Katze: Being a slave to school and work, haha. Scanlation-wise, I'm currently cleaning/typsetting/editing/scanning for SugarParade while learning the Moonspeak in school. As for S-C, it's likely to stay dead unless I can find someone willing to be a joint head (it's just too much work for my lazy self), and a few people willing to be good, reliable staff members. If I did decide to start it up again, it would be on a much smaller scale; only working on a very limited (1–3) number of projects and only picking up new things when those are finished. I have, however, been considering starting up a group dedicated solely to scanlating video game-based manga and doujinshi (for instance, various manga from the Tales of... series, or Suikoden doujinshi).

Alright, let's wrap this up, what are some of your favorite scanlation groups or projects you have followed over the years? Any particular individual or group you respected?

Katze: I've read so many manga and been in contact with so many groups/people over the years that it's really hard to choose. Tennis no Oujisama is definitely one of my favourite series introduced to me through scanlations, and I've always been fond of the lovely ladies of Hochuuami/Dragonfly, as well as my family in the 2003/2004-era members of HoshiManga, AnimeWaves, and Obsession. I guess what I really could say here is thank you to all scanlation groups, big and small, and all of the individuals who make scanlating possible. In general I just have a lot of respect for the groups that have managed to stick around for several years and still keep going. Ya'll rock, and keep it up.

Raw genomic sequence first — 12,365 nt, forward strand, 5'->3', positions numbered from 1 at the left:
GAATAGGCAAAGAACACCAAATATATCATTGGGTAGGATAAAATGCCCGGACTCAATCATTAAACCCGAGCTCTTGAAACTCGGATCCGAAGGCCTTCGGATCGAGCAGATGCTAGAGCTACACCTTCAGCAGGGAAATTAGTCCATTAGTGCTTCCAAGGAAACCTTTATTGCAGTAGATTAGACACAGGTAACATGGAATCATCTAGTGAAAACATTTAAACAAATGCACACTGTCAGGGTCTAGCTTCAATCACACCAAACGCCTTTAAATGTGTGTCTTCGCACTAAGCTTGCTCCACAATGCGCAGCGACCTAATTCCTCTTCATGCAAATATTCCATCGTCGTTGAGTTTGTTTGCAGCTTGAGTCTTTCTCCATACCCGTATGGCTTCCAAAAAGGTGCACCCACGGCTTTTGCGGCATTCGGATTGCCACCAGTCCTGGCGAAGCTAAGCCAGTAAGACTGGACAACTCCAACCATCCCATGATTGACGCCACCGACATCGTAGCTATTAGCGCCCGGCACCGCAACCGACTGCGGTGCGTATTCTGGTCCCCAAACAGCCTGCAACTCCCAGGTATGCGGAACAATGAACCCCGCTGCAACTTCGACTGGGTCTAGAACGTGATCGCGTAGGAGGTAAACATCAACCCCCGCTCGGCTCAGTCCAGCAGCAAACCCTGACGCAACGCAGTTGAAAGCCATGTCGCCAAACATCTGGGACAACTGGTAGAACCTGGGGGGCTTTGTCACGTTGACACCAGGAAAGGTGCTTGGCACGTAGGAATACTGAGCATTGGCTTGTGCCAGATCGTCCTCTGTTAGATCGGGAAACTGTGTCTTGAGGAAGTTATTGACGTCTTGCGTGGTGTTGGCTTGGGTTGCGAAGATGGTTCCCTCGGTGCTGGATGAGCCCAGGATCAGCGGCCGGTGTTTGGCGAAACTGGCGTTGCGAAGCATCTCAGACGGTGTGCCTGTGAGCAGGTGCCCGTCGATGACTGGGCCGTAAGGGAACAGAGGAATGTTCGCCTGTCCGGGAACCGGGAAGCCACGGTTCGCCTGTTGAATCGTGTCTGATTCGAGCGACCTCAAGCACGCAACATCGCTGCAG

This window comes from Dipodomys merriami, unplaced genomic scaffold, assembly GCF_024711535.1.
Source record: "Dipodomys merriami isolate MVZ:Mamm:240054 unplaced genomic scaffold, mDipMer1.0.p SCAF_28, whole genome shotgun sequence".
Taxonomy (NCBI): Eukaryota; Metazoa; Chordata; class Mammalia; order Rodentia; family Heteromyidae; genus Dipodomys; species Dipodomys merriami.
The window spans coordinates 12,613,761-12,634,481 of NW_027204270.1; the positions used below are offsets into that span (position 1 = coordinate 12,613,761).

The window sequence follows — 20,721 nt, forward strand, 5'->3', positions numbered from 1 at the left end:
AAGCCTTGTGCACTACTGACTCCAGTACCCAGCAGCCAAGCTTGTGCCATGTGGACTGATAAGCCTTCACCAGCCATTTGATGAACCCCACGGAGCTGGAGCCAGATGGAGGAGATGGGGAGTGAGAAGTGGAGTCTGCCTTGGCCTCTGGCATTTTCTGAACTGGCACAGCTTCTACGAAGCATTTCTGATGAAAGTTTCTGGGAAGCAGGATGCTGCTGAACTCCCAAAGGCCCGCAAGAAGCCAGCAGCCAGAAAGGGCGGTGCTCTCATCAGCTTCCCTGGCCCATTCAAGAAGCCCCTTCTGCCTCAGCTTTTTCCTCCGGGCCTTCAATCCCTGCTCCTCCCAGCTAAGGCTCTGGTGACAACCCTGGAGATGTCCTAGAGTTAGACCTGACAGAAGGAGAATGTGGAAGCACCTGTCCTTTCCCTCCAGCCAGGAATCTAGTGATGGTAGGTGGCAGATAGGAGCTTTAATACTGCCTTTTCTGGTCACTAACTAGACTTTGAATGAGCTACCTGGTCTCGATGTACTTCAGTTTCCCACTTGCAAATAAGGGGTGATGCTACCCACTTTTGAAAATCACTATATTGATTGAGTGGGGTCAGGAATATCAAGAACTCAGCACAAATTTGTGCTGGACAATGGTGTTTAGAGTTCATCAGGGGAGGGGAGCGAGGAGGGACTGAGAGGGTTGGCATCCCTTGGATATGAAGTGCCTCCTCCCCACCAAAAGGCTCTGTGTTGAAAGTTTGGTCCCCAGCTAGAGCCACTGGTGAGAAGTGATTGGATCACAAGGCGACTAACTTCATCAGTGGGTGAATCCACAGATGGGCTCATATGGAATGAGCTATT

Thank you for your time! Any last words?

Katze: This one as the head of Sakura-Crisis—thank you to ALL of our former staff members, readers, fans, and leechers for making Sakura-Crisis one of the biggest groups around in its heyday (having over 2,000,000 hits in January of 2004 can't be all that wrong), and for continuing to support it even while it was on its last legs. We really couldn't have lasted as long as we did without you. Keep being awesome and who knows? Maybe we'll be back again in the future ^_~ (If you'd like to help with this, you know where to find me :P)